Huge icebergs, dramatic snowstorms, the midnight sun and the northern lights flickering across a starry sky provide the perfect setting for feature films, documentaries and commercials.

Experienced and expert professionals with intimate knowledge of the local area are your obvious choice of partner, providing creative and effective solutions to the challenges you face along the way.

Greenland is a powerful place, and by coming here to film you will become a pioneer in bringing the world’s last undiscovered location to your audience. Here are five good reasons why you should go ahead and do it.


    Castles of ice floating in the sea. Frozen rivers winding through ancient ice-carved valleys. Blue lagoons of melting water on the ice sheet – second-largest after Antartica – and mountain peaks resembling the off-civilization sceneries like the Alps or New Zealand, both summer and winter.

    But also peaks that just barely escape the massiveness of the ice and look like a planet in the outer solar system. Welcome to the all-year round icy wilderness of Greenland and its abundant fjord systems, colourful towns and settlements, abandoned scientific stations in the middle of nowhere – in other words a perfect location which could sub for other mountainous and remote places in the world, or the universe.

    The only difference is that your footage project will gain value and even more attention once your audience learns that you went all the way to Greenland to shoot it.


    So few people inhabit the largest island in the world that only very little regulation and formal rules apply as to what you can do and what is not allowed. Of course there are strict traffic and sailing rules and legislation regarding the use of drones near airports etc.

    The point is that Greenland is not the kind of country that has redundant or bureaucratic laws that hinder or prevent action or decision-making when it comes to filming in Greenland. We are simply not familiar with the notion of ‘red tape’, and it’s not because we don’t understand the idiomatic sense of this expression.

    Small filming groups can work in public areas without specific permissions, and in the wilderness areas, you can shoot without specific permits but you might need one if you like to film in a very few zones and areas in the country, such as the UNESCO World Heritage site, the Thule Air Base and the National Park in Northeast Greenland.

    Contrary to what many think, Greenland’s major towns today have also become more globally-oriented, with modern houses connected to broadband internet, bustling cafes and restaurants with good catering, and healthy food, and an infrastructure that works like clockwork – weather-permitting of course! Furthermore, crime is almost non-existent and terrorism only takes place on cinema screens in Greenland, and not in real life.


    You have filmed all over the world, done it all, tried it all, been there, done that before your friends and colleagues did it. But then; then there’s always Greenland, on top of the world and far away from every corner of the Earth – at least that’s what you think.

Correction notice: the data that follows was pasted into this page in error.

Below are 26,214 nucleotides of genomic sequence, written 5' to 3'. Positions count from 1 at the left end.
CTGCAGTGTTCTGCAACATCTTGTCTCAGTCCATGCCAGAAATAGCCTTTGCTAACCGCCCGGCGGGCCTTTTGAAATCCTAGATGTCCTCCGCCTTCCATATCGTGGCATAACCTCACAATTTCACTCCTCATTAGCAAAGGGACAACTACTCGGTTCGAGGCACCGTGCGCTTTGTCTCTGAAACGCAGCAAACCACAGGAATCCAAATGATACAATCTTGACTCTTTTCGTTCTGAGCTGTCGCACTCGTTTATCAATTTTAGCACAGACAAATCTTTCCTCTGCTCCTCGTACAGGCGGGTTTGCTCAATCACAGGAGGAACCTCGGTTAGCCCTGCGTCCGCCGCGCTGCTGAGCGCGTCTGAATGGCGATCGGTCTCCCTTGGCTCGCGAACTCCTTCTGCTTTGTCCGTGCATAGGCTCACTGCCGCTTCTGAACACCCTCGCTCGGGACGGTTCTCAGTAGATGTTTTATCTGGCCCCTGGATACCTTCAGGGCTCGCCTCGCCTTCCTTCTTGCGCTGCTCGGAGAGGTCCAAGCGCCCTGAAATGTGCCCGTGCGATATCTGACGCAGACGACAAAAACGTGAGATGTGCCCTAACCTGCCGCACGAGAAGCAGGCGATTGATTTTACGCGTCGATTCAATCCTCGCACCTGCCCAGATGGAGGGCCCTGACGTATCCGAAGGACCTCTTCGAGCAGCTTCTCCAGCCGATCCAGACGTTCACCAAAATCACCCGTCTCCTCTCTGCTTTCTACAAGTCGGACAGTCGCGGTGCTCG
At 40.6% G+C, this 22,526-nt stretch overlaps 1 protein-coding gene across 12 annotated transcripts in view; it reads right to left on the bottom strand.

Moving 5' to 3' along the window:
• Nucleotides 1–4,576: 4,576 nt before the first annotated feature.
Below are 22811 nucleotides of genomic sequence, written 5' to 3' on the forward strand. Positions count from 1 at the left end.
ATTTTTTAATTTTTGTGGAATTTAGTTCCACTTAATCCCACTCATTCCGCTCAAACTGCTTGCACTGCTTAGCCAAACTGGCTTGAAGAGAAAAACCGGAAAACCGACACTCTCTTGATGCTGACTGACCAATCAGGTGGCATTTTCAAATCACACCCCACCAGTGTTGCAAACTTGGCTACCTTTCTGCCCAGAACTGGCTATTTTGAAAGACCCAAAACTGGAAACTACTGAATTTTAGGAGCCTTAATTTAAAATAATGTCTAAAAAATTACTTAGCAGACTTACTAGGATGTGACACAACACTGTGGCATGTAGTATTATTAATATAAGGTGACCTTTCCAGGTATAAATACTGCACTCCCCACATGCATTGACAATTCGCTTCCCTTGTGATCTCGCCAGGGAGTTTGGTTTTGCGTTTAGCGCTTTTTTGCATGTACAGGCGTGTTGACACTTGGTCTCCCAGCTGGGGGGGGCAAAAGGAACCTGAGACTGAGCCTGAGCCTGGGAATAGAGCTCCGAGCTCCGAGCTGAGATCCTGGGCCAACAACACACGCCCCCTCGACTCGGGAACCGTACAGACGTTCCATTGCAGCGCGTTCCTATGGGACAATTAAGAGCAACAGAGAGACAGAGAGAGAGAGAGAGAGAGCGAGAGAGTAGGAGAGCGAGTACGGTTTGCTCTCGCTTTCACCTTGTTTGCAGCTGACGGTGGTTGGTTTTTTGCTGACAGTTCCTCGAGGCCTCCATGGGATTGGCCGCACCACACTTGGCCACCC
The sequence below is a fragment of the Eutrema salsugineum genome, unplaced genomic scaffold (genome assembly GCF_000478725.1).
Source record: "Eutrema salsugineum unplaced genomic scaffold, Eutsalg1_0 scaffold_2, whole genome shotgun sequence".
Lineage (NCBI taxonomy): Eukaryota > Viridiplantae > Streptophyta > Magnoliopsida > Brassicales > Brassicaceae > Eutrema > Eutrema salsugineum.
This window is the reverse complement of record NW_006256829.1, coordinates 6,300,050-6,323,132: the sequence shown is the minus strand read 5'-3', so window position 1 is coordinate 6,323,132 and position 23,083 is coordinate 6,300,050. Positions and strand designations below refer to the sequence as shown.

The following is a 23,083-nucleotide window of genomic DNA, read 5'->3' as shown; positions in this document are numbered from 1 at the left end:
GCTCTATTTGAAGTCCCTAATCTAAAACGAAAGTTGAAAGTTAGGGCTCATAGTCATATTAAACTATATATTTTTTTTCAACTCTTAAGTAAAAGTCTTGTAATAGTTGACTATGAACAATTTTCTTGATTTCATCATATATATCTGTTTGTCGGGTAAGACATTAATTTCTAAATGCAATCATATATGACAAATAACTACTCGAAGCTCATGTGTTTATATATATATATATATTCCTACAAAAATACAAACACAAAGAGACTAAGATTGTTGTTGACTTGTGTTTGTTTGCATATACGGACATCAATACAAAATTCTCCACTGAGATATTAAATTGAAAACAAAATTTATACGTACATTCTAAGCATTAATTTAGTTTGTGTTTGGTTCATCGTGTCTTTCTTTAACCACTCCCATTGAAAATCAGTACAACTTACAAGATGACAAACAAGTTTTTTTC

In fact, if you are in North America or Europe, Greenland is no further away than a few airport check-ins and much less hassle getting there even with equipment and staff than most people would think. This is mainly because of the well-connected route network to and from Greenland provided by Air Greenland and partner airlines from Denmark, as well as Air Iceland and partner networks to and from Iceland.

    Once in Greenland, the country boasts plenty of different and varied locations as it is geographically three times the size of Texas and stretches from the north to the south the same distance from Scotland to the south of Spain.

    Airline network of Air Greenland. For Air Iceland’s routes to Greenland, go to this page.


    When it comes to light conditions, Greenland offers both ends of the spectrum: From total polar darkness with the moon’s reflection in the snow-covered landscapes, the stars and northern lights illuminating the sky, to 24 hours of eternal daylight in the summertime – and if you want less lumen through your lenses, but not too dark, you simply pick the exact time of the year that gives the best artistic result for your production; say September or October in Kangerlussuaq.

    It would give you the chance of filming both late summer and early winter scenes at the same time. If you are only able to shoot during summer-time, but also need a hard-core winter-environment, well then your location is the omnipresent inland ice sheet which covers 80 per cent of Greenland’s land mass and is accessible from all corners of the country.



    In a country that is the most sparsely populated in the world, there are plenty of things that have never been done or tried before. This is exactly why Greenlanders embrace the spirit of being pioneers, by welcoming the unknown and by fixing problems when they occur with all physical and mental tools at hand.

    This is for the same reason that Greenlanders have survived thousands of years in one the world’s harshest environments, by being creative, problem-solving and open-minded. In Greenland, we call this the ‘BE A PIONEER’-spirit.

    No one has ever done before what you are about to do, and that is exactly why you need to do it!

© 2016 KathArt and Visit Greenland